In 1957, the Ford Foundation began an innovative system of matching grants, which provided seed money for the formation of many performing groups, philanthropic organizations, community, state, and federal arts councils. This system promoted an arts boom through the 1960s and 1970s, but when the program ended in 1974, much of the arts world maintained the growth model — while the audience did not, and may never, grow fast enough to support it.The government is already playing a generous role, giving performing arts institutions a status as public charities. This benefit is twofold, allowing organizations like the New York Philharmonic and Metropolitan Opera not to pay taxes while enabling a benefit for philanthropists to donate through a system of tax-incentives. In addition, local arts councils and the National Endowment for the Arts contribute to certain organizations – an average of six percent to American orchestras.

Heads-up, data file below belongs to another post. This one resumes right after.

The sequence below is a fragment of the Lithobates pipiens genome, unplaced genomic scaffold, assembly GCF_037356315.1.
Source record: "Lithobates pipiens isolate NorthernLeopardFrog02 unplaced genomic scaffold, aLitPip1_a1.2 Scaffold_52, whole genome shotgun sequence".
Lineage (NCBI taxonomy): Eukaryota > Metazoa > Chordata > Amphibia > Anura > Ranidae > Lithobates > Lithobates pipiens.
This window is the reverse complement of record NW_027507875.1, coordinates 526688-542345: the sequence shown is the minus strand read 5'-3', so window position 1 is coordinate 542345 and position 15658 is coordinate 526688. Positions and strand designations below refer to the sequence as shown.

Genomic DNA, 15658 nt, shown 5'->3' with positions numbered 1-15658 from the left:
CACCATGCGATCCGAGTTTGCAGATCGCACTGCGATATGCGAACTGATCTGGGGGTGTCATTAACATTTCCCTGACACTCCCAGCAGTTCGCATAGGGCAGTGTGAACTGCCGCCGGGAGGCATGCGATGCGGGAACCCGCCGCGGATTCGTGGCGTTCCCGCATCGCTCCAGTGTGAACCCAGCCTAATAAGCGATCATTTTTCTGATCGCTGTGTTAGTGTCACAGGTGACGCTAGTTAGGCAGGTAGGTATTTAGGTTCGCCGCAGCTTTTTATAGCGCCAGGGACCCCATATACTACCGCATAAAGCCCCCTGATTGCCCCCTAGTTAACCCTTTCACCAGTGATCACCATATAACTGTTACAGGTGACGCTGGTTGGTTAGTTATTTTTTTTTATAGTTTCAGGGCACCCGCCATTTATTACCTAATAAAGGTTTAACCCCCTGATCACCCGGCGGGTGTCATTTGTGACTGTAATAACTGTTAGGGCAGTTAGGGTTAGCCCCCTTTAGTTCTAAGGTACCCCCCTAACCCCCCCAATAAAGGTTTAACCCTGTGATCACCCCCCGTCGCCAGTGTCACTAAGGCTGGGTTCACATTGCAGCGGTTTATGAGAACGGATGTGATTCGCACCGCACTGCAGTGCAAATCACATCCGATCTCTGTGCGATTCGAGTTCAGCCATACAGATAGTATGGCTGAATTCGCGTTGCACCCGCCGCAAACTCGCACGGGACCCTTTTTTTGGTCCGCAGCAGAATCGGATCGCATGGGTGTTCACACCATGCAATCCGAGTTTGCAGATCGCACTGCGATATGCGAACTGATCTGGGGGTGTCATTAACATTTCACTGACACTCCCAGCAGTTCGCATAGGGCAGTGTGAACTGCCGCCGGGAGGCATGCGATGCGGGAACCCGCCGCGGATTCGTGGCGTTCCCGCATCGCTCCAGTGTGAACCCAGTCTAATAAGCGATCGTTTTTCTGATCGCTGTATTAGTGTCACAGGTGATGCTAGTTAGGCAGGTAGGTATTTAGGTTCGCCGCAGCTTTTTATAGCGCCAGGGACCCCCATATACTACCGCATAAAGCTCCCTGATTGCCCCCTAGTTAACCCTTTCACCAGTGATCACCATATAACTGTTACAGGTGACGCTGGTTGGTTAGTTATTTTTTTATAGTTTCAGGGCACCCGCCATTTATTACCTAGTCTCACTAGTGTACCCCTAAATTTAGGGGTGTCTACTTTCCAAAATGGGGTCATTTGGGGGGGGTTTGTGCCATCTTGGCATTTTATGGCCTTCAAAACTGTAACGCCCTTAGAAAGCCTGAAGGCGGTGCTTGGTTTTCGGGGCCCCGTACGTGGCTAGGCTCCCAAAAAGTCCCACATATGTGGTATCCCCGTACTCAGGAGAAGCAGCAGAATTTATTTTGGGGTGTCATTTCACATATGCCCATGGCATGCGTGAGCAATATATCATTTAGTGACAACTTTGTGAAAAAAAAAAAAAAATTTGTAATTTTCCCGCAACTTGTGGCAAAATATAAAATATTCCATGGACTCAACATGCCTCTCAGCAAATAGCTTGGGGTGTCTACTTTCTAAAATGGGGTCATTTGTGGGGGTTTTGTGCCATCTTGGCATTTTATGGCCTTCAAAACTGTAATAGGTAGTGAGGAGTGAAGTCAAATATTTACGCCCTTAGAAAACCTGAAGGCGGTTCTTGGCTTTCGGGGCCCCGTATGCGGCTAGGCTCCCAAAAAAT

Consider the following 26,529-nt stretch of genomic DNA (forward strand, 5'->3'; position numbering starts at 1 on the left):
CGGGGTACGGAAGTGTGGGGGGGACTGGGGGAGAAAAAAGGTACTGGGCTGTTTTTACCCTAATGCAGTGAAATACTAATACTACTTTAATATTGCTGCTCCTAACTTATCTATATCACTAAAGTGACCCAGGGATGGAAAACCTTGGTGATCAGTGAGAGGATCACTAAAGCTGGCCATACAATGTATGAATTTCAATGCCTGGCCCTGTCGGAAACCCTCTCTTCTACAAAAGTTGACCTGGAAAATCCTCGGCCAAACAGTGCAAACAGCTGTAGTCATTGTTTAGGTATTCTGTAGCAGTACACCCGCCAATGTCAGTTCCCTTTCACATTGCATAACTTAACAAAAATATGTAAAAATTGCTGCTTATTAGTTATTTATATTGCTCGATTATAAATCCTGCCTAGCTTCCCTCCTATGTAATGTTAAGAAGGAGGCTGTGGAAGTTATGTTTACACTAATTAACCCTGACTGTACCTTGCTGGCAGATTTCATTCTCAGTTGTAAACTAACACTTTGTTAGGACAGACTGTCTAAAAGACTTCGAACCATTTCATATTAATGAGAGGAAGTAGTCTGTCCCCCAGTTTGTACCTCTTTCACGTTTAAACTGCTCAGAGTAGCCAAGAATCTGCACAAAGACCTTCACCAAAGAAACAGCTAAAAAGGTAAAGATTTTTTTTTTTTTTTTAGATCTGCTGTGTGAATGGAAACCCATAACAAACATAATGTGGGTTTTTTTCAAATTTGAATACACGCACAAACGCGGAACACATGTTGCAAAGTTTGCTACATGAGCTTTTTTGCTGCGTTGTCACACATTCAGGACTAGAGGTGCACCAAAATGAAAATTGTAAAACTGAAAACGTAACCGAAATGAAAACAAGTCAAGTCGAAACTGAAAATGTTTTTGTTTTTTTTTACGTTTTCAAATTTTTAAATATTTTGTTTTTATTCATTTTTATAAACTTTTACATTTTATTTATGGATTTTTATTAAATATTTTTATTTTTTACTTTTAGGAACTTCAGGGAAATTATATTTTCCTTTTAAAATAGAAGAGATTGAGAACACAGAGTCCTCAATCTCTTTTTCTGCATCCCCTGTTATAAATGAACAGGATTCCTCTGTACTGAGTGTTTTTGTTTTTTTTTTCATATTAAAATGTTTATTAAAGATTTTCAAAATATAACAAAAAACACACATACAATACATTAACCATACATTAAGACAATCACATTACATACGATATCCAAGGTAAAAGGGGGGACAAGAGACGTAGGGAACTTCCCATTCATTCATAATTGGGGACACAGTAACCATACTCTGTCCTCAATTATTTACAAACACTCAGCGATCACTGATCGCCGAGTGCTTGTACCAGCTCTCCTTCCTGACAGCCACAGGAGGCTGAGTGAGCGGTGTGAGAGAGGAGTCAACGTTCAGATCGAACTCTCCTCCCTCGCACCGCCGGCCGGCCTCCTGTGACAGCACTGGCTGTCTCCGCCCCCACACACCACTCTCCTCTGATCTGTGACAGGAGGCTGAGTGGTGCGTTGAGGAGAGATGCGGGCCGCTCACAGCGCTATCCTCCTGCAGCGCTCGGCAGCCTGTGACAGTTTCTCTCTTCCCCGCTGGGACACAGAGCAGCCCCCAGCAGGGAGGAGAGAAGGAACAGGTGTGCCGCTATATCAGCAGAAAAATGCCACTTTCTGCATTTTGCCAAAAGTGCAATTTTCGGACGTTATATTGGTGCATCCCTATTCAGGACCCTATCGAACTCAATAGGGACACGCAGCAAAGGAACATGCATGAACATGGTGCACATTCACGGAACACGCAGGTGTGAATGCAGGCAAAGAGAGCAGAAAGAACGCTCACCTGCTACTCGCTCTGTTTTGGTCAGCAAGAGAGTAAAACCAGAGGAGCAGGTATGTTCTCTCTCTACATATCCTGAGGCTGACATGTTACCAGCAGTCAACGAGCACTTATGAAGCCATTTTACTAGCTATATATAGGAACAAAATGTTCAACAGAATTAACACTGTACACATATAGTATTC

What do you say to the parent of a musically gifted child? It seems if they provide a more well rounded education, as you recommend in your book, their child may not be able to compete with other children who are more focused.
A parent of one of the army of children identified with the “gifted” label should assume that their offspring has been blessed with many talents. A general education offers the child an opportunity to explore diverse fields and decide on a focus at an age when he has the tools and maturity to decide what is truly appropriate for him or her.Yo-Yo Ma graduated from Harvard, Joshua Bell, from Indiana University, and the brilliant cellist Alisa Weilerstien a history major from Columbia University. All are acclaimed musicians, creative concert programmers, and terrific communicators. They exemplify broad education benefiting talented musicians who are getting the most out of their music education by studying with top teachers of their instrument while accumulating the base of information their most well-educated, interested, and supportive, audience will know. Their excellent education has made them more competitive, not less so.